A Weird Ride

Then commenced one of the most dramatic pilgrimages ever seen in Kansas. It was the march of the little army and its prisoners to this city, where the preliminary trial was scheduled to take place. There was a caravan of eight heavily laden wagons. This was the armed escort that accompanied Dewey. Every soldier and deputy carried a rifle. The weapons bristled like the quills of a huge porcupine, held ready for instant action.

With glasses the soldiers surveyed constantly the prairies as far as the eye could reach. It was like the frontier experiences of the old days, when pioneers in their schooners anticipated an attack from hostile red men. Every distant horseman was watched as a hawk watches its intended prey. Special vigilance was observed in passing through narrow ravines. Rumors came repeatedly that the settlers were massing at this point and that, armed and determined to take the prisoners from their guardians. To avoid flaunting the sight of the prisoners in the eyes of the Berry avenging party, a route was taken which led away from the Berry ranch, where the shooting occurred. A famous old guide of the region conducted the escort along the least frequently traveled routes.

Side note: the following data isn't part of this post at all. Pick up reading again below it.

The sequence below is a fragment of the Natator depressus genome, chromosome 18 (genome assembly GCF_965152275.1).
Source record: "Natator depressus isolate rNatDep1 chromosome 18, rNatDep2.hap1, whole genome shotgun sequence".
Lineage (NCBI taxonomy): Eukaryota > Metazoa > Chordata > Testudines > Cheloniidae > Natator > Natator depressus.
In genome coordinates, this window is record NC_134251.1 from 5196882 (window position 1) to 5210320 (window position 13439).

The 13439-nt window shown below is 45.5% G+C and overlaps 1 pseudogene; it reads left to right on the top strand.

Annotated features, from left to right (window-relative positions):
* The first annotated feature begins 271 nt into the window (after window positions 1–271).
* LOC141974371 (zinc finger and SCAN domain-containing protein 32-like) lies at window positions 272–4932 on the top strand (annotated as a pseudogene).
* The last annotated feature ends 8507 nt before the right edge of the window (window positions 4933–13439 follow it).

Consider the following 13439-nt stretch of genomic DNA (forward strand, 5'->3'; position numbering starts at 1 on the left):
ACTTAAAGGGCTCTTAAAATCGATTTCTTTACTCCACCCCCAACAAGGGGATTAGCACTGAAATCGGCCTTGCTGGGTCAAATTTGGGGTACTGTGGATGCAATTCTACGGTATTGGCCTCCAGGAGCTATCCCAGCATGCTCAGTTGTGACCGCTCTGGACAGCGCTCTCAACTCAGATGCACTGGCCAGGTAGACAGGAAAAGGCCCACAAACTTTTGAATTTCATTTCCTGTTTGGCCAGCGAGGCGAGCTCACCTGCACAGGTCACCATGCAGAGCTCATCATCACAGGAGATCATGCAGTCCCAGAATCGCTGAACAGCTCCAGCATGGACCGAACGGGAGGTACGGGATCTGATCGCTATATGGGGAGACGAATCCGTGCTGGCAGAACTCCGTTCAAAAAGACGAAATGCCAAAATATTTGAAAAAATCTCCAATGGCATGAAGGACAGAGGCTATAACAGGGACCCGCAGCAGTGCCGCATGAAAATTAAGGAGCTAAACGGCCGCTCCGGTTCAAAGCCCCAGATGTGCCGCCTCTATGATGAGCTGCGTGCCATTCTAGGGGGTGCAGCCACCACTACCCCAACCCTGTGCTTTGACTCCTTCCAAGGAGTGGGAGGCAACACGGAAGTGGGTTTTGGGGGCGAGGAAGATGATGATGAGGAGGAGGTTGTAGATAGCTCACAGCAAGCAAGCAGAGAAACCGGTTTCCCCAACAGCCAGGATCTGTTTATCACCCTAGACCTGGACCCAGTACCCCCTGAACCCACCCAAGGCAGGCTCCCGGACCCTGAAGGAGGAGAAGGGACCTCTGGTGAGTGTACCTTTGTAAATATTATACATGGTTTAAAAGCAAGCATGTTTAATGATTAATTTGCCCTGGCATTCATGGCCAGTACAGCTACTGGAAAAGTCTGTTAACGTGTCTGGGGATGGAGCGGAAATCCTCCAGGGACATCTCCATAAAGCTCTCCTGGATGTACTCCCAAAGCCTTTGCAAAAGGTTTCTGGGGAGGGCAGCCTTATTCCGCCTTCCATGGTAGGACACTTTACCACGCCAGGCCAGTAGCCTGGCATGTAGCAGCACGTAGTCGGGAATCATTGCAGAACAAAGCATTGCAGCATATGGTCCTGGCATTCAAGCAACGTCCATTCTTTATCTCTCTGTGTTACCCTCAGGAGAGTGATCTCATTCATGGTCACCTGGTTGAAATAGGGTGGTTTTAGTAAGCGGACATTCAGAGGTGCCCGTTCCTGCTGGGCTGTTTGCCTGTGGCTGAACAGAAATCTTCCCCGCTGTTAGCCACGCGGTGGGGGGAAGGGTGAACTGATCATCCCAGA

When the spires of St. Francis came in sight persistent reports reached the escort that settlers were waiting to give the caravan in a warm reception. As a precautionary measure the troops from the other seven wagons dismounted and formed a double cordon around the head wagon which carried Sheriff McCullough and the prisoners. Thus formed, the little army marched directly into the courthouse yard and pitched camp, while hundreds of citizens watched with anxious faces, momentarily expecting an assault.

Double sentry lines were at once thrown out, the crowd was thrust back out of danger and the novel pilgrimage was at an end. Later the soldiery retired to the outskirts of the town and there remained in camp with the prisoners until the hearing. Picket duty was performed day and night, and if there was any concentrated movement planned to capture Dewey and his associates it did not materialize. It is well that it did not, for a bloody battle would have been the result.

The hearing of two days was quite as sensational and dramatic as the procession across the country. The courthouse was like an armory, men with Winchesters and springfields being stationed at every door and window ready to repel any invasion. Every man who entered the room was searched carefully for firearms and sentries stood every minute with their backs to the court watching for the first hostile move that might be made. Orders were to shoot at the first show of violence.

A pathetic incident was the bringing of Roy Berry into the courtroom on a stretcher to testify. There was much suppressed excitement when he replied in answer to a question that he was shot by Chauncey Dewey. He admitted he was armed on the day of the murders, but declared he had made no attempt to use his gun.